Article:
Dairy farming has made a comeback at Stoughton Estate, Leicestershire, thanks to a new farm tenancy arrangement. Aly Balsom reports.
It was the ever-growing battle to control black-grass and halt the decline in soil organic matters which led Farmcare to take the bold step to reintroduce livestock to Stoughton Estate.
Having had no cattle on the estate for more than 13 years, this spring will see about 600 cross-bred cows start grazing 212ha (524 acres) of newly converted arable land as part of a 15-year Farm Business Tenancy.
It was Co-op which originally halted dairy production on the estate, 10 years prior to the Wellcome Trust’s purchase in 2014. Farm manager Jack Smith says over the years which followed, the benefits of mixed farming became all the more evident.
He explains: “We have seen a gradual decline in P, K and organic matter since then. We range from 0-3 on P and K now. Conventional arable land needs organic matter ratings of 3-5. Most of our organic matters are rated above 3, but I think we realised we needed to stop the decline, as it was only going to get worse.”
As a result, about two years ago Farmcare began looking at various business options which would address these issues, while also fulfilling their desire to get back into mixed farming.
Beef and pigs were considered, however it was a pitch for a grass-based dairy system from Evolution Farming which came out on top. Dairying also made sense considering the existing building set-up.
Mr Smith adds: “We wanted to work with them as their business plan made sense. It was economically viable, forward-thinking and innovative. They also had a clear construction plan and a strategy.”
The pitch from Evolution was instigated by consultant Charlie Crotty who was keen to run his own dairy but had struggled to secure previous farm tenancies due to limited practical experience of managing dairy farms. As a result, he approached Tom Rawson of Evolution Farming about starting a joint venture. Mr Crotty has since bought one-third of Evolution’s shares.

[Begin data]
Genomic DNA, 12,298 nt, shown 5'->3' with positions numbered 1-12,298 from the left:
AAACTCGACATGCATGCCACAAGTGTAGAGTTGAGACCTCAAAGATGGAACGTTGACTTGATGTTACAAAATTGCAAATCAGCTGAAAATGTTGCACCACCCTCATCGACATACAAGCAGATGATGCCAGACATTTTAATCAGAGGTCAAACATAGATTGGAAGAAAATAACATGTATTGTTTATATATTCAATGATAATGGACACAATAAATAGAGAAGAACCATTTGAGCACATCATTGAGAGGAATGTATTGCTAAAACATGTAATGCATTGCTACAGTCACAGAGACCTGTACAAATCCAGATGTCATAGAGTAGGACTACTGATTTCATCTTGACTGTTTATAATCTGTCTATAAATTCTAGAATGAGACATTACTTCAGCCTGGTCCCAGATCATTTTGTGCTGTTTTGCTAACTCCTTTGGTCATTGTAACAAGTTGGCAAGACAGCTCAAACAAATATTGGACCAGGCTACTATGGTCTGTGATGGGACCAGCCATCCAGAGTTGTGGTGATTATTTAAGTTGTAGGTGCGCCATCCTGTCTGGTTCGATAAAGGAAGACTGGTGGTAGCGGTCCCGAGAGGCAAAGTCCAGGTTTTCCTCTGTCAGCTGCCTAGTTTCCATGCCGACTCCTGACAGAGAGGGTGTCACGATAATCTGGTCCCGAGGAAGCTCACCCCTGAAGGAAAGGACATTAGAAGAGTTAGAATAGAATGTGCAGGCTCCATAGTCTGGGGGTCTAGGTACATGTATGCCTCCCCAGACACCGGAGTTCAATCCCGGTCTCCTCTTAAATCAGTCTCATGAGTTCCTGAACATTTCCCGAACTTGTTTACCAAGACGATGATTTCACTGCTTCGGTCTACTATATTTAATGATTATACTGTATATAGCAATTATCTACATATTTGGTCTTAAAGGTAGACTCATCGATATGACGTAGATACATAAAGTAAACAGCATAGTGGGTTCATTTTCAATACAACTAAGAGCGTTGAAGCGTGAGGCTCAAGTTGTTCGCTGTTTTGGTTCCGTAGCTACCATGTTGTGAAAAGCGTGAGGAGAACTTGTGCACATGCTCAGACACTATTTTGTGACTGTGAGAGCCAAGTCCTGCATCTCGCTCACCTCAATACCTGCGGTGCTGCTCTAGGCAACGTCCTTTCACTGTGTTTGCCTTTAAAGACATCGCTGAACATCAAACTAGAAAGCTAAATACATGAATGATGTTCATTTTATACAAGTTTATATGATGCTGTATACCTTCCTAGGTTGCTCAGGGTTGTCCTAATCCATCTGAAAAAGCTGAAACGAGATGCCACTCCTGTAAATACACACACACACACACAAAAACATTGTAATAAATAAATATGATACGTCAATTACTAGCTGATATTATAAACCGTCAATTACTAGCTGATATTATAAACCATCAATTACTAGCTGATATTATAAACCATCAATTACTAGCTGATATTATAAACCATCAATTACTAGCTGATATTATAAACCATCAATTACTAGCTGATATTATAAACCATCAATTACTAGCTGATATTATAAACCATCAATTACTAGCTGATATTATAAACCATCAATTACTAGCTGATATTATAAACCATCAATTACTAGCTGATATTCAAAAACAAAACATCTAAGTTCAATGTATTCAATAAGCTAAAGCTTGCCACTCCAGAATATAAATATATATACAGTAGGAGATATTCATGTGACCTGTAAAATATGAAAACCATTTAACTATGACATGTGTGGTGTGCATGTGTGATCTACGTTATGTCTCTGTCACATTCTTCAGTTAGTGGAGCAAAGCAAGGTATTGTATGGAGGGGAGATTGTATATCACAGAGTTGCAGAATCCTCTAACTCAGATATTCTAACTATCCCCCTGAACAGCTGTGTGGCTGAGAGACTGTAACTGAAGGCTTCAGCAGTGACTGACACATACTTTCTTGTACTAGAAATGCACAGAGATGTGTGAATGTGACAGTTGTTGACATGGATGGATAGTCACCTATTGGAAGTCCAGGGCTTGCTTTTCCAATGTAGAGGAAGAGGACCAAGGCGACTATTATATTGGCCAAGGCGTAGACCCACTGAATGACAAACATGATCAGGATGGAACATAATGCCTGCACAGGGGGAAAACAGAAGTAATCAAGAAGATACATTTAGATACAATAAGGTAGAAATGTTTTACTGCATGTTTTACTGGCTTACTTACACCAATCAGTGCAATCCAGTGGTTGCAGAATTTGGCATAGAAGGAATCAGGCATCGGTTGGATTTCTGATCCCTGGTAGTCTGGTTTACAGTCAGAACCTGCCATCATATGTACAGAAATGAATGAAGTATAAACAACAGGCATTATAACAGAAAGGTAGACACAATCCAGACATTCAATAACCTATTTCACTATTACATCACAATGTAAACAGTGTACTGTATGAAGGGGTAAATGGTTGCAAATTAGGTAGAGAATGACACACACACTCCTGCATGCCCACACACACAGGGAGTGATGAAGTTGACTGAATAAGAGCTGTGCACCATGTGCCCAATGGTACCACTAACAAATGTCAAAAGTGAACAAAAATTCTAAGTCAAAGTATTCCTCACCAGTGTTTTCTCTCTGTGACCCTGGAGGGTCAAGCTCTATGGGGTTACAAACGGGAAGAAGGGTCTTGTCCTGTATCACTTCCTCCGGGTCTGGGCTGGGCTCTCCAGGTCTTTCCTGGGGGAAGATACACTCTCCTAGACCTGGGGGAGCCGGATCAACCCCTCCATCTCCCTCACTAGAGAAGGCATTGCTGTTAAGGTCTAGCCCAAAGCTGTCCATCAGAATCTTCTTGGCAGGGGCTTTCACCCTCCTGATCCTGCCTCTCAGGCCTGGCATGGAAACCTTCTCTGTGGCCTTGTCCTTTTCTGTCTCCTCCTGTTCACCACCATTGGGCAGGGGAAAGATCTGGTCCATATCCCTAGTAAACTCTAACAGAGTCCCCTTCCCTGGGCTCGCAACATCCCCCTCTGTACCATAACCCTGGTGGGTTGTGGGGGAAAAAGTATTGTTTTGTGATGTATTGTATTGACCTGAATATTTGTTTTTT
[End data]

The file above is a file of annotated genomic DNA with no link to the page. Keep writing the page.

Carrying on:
The fact the milk price was ‘in free fall’ at the time also meant producing milk as cheaply as possible on a spring system was the best way to go in terms of sustainability.
Careful spending has been vital, particularly considering the business arrangement with Farmcare. The system has been budgeted on an initial cost of production of 22ppl and 20ppl in the long-term. At a current milk price of 29ppl, they are 7ppl ahead.
The need to be as efficient as possible has meant the project has been brought forward a year to make the most of cheap cow prices and a rising market. Mr Rawson says this has resulted in a ‘chaotic start’, with fences and tracks going in as cows have calved.
About £10,000 has been spent on getting an existing 18:36 rapid exit parlour running while two 24:48 Waikato parlours are installed.
Predicting a ‘once in a generation time to buy’ thanks to the falling value of sterling, Mr Rawson set out to purchase a lot of cows on the day of the EU referendum result. Consequently, the business has since seen a marked increase in stock value since.
A drive to secure in-calf cows at the right price has also resulted in a larger than ideal calving window running between August and May. This meant some cows initially had to be milked at Mr Rawson’s other dairy in Dewsbury.
“The quicker we can be one block, the better. This year, we will have a block in autumn, but we do not expect them to be here in 2018,” says Mr Rawson, who plans to move autumn calvers to another unit.